Nonetheless, since we’re on the subject, and I’m thinking about cookies, I’m going to break my no-more-cooking rule just this once to offer up the recipe for the Slattern’s best cookie, the date crumble. Not only is it festive and delicious, but it also contains dates (iron!) and oatmeal (fiber!), which in my book qualifies this as health food. As an added bonus, these cookies are baked en masse in a pan then cut into bars, thereby saving the baker the aggravation of multiple batches. So if you must attend one of these godawful events, at least you can shine. Just make sure to bring the Slattern’s friend along for company if you want to have any fun at all.
(They freeze beautifully, btw)
3 cups pitted dates, chopped (1 lb)
1 cup water
1/3 cup white sugar
Juice of ½ lemon
1 cup packed brown sugar
1 cup cool unsalted butter (somewhere between refrigerator and room temp, no margarine or Crisco!)
1 ¾ cups all-purpose flour
1 ½ cups oats (you can use quick cooking oats, but I use old fashioned ones for more texture)
½ teaspoon baking soda
¾ teaspoon salt
Heat the oven to 400°.
In a saucepan, combine the filling ingredients and cook over low heat about 10 to 15 minutes, stirring constantly, until thickened and kind of pasty with chunks. Cool for about 5 minutes.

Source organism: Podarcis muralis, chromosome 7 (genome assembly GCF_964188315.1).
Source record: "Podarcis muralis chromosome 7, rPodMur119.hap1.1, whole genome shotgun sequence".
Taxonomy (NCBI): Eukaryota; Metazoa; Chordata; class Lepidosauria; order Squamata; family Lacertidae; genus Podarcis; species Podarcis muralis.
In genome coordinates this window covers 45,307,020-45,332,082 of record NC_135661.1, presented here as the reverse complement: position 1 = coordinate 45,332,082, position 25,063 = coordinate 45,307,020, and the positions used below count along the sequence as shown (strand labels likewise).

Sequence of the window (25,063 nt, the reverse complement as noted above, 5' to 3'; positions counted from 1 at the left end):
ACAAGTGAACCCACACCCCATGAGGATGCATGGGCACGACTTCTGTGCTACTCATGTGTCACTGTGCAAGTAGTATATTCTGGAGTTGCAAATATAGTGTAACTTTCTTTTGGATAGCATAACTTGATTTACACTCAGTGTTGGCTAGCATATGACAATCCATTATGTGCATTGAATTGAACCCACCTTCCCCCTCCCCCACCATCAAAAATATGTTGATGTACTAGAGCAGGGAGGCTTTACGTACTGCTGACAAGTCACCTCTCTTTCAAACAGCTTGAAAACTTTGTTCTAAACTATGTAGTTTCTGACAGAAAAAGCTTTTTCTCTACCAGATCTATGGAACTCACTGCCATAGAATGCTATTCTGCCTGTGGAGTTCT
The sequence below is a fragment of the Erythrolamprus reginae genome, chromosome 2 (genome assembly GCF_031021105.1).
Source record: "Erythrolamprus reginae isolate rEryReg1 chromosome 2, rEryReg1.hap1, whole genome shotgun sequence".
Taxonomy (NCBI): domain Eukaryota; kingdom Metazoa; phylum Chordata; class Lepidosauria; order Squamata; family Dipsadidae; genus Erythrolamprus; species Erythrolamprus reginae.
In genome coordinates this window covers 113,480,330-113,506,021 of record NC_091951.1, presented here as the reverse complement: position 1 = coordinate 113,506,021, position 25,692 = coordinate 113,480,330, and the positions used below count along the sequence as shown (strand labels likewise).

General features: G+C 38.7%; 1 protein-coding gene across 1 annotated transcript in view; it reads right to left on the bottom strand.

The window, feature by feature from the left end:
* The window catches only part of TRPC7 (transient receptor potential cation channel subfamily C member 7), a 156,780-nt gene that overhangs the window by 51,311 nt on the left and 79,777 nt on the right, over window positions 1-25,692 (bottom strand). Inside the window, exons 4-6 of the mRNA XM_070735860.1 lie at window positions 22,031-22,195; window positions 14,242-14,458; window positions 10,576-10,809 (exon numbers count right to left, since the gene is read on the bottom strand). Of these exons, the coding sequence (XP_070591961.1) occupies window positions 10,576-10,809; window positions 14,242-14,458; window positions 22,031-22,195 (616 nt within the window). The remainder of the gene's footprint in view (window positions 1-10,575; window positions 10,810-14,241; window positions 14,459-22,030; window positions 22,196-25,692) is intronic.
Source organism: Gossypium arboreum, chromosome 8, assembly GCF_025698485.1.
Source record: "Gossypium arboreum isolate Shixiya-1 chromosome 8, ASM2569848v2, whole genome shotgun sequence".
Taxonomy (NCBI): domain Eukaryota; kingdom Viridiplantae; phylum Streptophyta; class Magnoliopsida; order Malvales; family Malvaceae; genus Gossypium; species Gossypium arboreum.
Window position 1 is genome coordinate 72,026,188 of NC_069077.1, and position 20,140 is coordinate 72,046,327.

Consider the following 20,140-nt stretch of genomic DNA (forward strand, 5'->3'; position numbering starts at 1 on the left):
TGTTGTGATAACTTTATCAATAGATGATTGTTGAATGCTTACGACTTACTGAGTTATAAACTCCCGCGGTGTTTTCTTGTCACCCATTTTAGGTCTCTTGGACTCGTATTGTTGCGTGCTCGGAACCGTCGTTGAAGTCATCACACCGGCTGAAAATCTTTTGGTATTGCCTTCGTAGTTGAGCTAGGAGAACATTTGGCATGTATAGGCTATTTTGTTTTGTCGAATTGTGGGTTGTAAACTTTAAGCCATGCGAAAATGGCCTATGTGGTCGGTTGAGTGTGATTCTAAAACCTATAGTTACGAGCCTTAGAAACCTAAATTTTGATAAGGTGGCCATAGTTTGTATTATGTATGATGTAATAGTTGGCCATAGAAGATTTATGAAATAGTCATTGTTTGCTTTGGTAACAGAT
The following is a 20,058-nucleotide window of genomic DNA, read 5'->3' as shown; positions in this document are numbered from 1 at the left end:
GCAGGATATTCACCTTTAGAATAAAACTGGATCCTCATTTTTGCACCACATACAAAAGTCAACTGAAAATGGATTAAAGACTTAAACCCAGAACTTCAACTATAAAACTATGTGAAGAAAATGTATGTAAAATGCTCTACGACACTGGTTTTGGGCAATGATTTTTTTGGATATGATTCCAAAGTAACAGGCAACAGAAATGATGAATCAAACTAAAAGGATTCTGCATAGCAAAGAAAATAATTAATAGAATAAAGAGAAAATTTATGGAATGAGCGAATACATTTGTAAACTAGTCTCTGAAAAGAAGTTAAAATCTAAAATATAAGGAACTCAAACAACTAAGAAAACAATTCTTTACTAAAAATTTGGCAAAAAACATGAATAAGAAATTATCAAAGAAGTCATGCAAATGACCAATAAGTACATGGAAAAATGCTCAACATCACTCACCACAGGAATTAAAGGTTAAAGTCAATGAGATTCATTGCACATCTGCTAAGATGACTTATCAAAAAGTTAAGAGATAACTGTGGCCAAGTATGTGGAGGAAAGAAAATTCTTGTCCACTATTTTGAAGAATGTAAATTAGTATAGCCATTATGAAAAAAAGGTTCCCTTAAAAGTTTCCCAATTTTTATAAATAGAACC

In large bowl (preferably of an electric mixer, otherwise this bit is exhausting), stir brown sugar and butter together, then add the flour, oats, baking soda and salt and mix until crumbly.
Press half of the crumb mixture evenly in the bottom of pan to form a crust. Spread with filling. Top with remaining crumb mixture and press down lightly.
Bake 25 to 30 minutes or until light brown. Cool 5 minutes in the pan. Run a knife along the edge of the pan, otherwise you’ll have trouble extracting the bars after they cool. Cut into squares or diamonds or rectangles, whichever feels most festive to you.
What’s that? Your sweet tooth is calling? Might as well indulge your masochistic tendencies here, then.